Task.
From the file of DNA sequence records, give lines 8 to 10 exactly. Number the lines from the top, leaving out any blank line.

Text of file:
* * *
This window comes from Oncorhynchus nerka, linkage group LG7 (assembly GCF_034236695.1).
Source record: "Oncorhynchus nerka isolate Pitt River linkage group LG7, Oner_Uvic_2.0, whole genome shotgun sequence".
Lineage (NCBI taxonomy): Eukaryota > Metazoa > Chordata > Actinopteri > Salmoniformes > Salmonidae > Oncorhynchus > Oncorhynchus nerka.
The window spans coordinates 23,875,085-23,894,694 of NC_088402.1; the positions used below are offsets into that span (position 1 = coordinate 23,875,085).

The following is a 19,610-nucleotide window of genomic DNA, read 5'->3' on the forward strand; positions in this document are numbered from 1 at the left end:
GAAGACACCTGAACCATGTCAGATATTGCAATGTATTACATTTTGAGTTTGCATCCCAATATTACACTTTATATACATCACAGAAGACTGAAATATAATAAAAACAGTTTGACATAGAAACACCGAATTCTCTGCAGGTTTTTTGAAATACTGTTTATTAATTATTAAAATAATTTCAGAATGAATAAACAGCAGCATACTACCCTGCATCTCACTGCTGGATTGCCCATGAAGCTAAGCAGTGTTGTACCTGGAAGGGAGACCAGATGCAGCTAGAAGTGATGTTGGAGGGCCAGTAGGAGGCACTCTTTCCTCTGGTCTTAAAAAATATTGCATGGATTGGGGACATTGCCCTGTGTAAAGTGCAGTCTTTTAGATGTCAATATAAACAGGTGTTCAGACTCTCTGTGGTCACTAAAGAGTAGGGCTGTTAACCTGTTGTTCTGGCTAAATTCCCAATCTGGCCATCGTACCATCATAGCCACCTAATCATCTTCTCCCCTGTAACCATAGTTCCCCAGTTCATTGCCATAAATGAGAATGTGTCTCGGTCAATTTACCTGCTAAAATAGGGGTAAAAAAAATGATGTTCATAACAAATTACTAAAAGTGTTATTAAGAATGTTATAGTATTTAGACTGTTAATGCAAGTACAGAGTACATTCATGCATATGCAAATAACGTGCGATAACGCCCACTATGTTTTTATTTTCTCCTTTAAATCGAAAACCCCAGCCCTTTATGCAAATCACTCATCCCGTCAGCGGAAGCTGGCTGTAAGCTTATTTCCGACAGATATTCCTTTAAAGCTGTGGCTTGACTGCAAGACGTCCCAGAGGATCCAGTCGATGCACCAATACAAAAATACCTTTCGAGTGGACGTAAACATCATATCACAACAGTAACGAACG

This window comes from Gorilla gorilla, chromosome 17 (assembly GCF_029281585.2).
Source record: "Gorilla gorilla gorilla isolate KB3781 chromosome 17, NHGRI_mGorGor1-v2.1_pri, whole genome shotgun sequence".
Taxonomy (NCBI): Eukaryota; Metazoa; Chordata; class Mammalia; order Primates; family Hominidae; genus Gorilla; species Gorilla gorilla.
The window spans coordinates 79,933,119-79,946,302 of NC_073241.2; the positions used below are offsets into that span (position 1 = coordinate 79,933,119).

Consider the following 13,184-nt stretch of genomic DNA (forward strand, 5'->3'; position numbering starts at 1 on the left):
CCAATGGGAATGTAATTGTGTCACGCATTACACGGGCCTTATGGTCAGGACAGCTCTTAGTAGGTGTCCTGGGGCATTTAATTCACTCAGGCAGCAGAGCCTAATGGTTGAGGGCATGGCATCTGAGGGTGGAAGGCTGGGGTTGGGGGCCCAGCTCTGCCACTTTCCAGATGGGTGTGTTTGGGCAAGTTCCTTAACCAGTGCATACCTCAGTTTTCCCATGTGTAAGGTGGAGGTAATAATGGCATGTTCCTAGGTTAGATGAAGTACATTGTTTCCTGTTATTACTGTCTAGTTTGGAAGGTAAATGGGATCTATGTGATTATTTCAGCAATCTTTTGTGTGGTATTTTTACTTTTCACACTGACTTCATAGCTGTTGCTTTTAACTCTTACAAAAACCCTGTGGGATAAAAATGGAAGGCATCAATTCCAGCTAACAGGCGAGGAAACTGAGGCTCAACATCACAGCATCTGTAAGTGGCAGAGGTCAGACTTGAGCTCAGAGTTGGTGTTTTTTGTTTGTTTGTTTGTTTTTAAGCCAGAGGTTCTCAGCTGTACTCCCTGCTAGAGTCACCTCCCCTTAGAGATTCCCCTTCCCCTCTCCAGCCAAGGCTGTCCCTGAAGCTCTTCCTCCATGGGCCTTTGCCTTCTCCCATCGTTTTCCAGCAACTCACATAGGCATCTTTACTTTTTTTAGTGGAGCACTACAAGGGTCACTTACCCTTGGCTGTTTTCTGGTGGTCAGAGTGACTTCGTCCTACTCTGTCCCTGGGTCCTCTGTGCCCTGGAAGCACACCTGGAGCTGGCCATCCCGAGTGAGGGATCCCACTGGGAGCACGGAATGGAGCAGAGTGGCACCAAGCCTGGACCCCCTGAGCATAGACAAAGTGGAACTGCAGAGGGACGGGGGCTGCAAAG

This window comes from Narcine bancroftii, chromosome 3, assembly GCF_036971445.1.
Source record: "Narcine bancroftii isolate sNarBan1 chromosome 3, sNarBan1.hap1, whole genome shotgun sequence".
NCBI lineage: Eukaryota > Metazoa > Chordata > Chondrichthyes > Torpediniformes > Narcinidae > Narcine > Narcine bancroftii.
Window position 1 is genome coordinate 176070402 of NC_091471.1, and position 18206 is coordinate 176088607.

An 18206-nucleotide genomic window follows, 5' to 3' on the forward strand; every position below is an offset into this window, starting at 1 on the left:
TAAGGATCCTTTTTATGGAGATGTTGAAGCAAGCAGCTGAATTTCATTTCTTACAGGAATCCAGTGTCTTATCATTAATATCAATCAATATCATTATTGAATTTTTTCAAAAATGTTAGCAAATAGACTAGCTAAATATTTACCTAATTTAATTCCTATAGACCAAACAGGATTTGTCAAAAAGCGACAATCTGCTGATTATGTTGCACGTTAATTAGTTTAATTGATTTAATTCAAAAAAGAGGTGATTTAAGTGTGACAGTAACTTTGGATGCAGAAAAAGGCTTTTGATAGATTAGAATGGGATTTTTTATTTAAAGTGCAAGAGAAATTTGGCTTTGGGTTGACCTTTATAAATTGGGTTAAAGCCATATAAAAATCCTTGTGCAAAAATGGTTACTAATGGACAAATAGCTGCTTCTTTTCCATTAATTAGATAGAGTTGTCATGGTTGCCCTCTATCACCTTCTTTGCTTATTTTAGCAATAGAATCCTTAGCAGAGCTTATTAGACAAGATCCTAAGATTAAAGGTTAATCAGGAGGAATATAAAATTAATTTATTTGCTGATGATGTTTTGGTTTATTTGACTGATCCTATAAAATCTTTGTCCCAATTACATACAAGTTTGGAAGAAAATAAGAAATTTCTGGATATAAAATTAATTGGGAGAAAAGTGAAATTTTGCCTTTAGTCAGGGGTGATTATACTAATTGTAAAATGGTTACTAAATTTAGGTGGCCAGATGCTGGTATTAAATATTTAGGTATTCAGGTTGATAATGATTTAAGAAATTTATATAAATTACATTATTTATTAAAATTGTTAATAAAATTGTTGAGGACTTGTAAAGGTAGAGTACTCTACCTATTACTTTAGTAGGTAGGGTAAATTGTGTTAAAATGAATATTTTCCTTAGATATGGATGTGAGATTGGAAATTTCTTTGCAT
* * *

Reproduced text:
Source record: "Gorilla gorilla gorilla isolate KB3781 chromosome 17, NHGRI_mGorGor1-v2.1_pri, whole genome shotgun sequence".
Taxonomy (NCBI): Eukaryota; Metazoa; Chordata; class Mammalia; order Primates; family Hominidae; genus Gorilla; species Gorilla gorilla.
The window spans coordinates 79,933,119-79,946,302 of NC_073241.2; the positions used below are offsets into that span (position 1 = coordinate 79,933,119).